Another one bites the dust
Gregory Johnsen, a former Fulbright Fellow in Yemen, is currently a Ph.D. candidate in Near Eastern Studies at Princeton University. Johnsen has written for a variety of publications on Yemen including, among others, Foreign Policy, The American Interest, The Independent, The Boston Globe, and The National. He is the co-founder of Waq al-Waq: Islam and Insurgency in Yemen Blog. In 2009, he was a member of the USAID's conflict assessment team for Yemen.
Thanks to all the readers who have been commenting as of late, it is nice to know that Waq al-waq isn't (solely) an echo chamber.
Yemen features prominently, if invisibly, in this piece on Saudi's arrest of an al-Qaeda member. It is quite clear that Yemen is the "neighboring country" that is mentioned, I also particularly like how the story stresses that al-Qaeda is a foreign organization, as if it didn't exist in the kingdom. Clever.
I saw a couple of mentions of the arrest yesterday on the forums, but was a bit rushed and didn't spend much time reading them, I'll see if I can find them later today. We don't know much about the arrest, besides that it took place in Buraydah. Al-Sharq al-Awsat is reporting that the suspect was A) not on the list of 85 and B) is in his 30s, although this last is not confirmed. He also appears to be someone that was helping individuals in Saudi make their way to Yemen, and is suspected of helping some former Guantanamo Bay detainees escape the country, although from what I've heard and read "escaping" the kingdom is not all that difficult.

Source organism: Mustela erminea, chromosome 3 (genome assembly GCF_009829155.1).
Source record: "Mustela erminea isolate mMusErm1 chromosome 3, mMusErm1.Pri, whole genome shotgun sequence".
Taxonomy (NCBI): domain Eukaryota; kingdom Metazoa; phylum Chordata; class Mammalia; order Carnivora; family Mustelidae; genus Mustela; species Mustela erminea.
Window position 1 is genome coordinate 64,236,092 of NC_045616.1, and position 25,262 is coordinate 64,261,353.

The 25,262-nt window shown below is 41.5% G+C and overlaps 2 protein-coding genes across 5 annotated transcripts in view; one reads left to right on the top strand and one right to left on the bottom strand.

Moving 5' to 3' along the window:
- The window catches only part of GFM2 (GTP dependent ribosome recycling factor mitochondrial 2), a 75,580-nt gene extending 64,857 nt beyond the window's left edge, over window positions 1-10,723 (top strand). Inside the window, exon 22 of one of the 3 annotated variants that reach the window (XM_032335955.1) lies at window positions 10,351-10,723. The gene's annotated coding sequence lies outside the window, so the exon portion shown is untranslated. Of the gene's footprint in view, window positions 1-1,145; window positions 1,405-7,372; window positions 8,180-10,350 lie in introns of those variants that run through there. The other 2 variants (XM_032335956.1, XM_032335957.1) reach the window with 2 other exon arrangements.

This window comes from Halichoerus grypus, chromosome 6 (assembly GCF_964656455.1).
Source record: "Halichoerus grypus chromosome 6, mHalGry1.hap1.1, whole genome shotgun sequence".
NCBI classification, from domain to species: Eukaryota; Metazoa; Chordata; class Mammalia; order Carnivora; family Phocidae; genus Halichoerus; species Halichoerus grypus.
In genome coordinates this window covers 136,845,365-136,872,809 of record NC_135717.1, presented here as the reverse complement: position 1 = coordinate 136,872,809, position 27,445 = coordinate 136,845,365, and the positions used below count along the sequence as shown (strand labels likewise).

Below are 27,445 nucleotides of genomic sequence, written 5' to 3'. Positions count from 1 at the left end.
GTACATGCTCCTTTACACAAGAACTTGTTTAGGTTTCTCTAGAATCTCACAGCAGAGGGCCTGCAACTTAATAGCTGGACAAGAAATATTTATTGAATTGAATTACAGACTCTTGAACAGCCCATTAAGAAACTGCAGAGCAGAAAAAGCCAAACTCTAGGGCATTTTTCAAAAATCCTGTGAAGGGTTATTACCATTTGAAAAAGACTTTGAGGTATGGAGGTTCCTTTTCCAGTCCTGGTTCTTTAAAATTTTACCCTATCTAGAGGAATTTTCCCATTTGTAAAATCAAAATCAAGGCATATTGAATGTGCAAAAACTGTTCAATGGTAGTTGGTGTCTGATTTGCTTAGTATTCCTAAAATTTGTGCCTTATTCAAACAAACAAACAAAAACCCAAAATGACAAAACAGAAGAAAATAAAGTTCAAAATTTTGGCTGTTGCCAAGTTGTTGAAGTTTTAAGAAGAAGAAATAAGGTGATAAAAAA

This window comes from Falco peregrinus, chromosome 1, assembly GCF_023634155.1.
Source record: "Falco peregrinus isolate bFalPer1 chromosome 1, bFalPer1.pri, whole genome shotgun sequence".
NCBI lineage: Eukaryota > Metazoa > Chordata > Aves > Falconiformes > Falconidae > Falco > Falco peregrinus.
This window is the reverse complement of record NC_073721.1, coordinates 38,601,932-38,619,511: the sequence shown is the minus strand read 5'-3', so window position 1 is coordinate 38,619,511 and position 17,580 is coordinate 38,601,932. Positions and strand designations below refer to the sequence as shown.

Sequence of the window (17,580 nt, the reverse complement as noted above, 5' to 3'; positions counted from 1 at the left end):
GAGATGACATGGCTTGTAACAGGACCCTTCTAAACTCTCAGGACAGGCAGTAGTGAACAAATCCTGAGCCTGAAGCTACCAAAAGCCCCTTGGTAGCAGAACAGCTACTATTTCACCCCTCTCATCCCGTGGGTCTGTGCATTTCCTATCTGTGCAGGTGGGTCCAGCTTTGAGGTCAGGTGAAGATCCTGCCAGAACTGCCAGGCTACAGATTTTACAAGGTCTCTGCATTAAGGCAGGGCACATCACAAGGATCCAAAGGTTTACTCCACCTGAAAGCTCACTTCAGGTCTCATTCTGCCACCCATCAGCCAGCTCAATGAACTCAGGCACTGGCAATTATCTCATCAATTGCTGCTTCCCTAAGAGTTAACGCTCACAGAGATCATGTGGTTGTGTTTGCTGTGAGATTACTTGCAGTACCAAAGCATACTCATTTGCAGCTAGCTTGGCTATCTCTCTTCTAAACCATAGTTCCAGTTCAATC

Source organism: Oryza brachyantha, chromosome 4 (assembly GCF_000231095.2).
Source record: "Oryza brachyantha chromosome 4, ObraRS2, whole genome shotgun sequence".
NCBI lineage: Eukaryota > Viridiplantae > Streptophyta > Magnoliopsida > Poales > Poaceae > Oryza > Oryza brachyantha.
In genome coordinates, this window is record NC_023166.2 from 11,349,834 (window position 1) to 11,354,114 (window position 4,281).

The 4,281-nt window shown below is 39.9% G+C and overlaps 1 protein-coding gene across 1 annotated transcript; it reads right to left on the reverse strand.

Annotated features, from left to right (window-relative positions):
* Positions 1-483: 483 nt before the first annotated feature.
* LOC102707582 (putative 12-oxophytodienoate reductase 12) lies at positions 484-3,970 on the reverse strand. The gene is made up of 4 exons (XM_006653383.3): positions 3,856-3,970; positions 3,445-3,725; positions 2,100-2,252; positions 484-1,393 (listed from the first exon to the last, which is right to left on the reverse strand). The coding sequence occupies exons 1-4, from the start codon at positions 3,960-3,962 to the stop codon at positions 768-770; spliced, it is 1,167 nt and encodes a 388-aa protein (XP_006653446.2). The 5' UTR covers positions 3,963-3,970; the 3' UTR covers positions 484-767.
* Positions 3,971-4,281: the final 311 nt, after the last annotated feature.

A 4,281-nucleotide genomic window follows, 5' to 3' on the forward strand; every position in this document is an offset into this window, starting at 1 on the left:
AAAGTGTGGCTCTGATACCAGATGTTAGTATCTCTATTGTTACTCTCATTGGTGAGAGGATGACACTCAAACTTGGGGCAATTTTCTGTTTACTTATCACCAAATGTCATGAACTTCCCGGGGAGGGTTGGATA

The local Saudi paper, al-Watan, does not add much to our knowledge. But I link to it for those of you who can't get enough Arabic news in the morning.
These five main food groups are important for your brain's health and likely to boost the production of feel-good chemicals.
We all know eating “healthy” food is good for our physical health and can decrease our risk of developing diabetes, cancer, obesity and heart disease. What is not as well known is that eating healthy food is also good for our mental health and can decrease our risk of depression and anxiety.
Infographics show the classes and anxieties in the supposedly classless U.S. economy.
For those of us who follow politics, we’re used to commentators referring to the President’s low approval rating as a surprise given the U.S.'s “booming” economy. This seeming disconnect, however, should really prompt us to reconsider the measurements by which we assess the health of an economy. With a robust U.S. stock market and GDP and low unemployment figures, it’s easy to see why some think all is well. But looking at real U.S. wages, which have remained stagnant—and have, thus, in effect gone down given rising costs from inflation—a very different picture emerges. For the 1%, the economy is booming. For the rest of us, it’s hard to even know where we stand. A recent study by Porch (a home-improvement company) of blue-collar vs. white-collar workers shows how traditional categories are becoming less distinct—the study references "new-collar" workers, who require technical certifications but not college degrees. And a set of recent infographics from CreditLoan capturing the thoughts of America’s middle class as defined by the Pew Research Center shows how confused we are.
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